Minorities make up 2/3 of CPD's 16,000 new applicants
CHICAGO (Sun-Times Media Wire) - More than 16,000 people — most of them minorities — have applied to the Chicago Police Department in the last two months, a number Supt. Eddie Johnson says he’s “extremely ecstatic” about, the Chicago Sun-Times is reporting.
With the completion of the recruitment campaign it started in November 2016, the department received 16,544 applications, with 35 percent submitted by black applicants and another 33 percent from Hispanic applicants, according to Johnson. Another 2.4 percent of the applicants are of Asian descent. White applicants make up about 29 percent.
Out of the thousands of hopefuls, 970 new hires will be made. The hiring blitz was announced by Mayor Rahm Emanuel last year in an effort to quell the city’s rampant gun violence, which occurs predominantly in minority communities on the South and West sides. Chicago recorded more than 780 homicides in 2016, the most in a single year since the mid-1990s.
The department will hold its hiring exam April 1 and 2 at McCormick Place.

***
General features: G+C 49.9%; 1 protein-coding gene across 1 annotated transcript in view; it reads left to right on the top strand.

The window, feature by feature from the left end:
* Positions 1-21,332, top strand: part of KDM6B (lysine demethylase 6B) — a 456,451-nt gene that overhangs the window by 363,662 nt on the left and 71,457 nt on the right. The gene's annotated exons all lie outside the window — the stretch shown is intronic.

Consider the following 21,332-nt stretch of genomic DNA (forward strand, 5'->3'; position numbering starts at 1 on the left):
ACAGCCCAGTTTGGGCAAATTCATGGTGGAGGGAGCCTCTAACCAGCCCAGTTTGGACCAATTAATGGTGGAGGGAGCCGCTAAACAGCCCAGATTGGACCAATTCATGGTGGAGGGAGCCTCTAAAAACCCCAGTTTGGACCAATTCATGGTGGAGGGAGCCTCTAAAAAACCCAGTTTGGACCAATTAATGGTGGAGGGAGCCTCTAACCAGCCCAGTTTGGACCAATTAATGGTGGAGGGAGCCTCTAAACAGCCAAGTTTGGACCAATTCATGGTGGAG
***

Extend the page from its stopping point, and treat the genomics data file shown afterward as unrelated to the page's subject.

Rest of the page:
In addition to stemming shootings, outreach to minority candidates is part of a departmental effort to repair the relationship between police and predominantly minority communities.
“The biggest challenge was getting people to understand that the national rhetoric right now — this anti-police rhetoric — is just not the way a lot of people feel,” Johnson said.
“Sixteen thousand applicants shows people want to be a part of the change,” Johnson added. “The sheer number that we’re getting shows people are encouraged, and they want to be a part of that.”
Last year, as a way to attract more minority candidates, Emanuel floated the idea of relaxing hiring standards by eliminating or minimizing the impact of a candidate’s credit history and by allowing candidates with minor drug and criminal offenses to become Chicago Police officers.
Last month, Ald. Anthony Beale (9th), the former chair of the City Council’s Police Committee, urged the mayor to relax hiring standards, saying some aspects of the process are “tools used to weed out and disqualify” minorities.
“We can’t talk about it. We have to do it right now,” Beale said. “If not, we’re just spinning our wheels. The [Justice Department] report is not the impediment. The hiring process is.”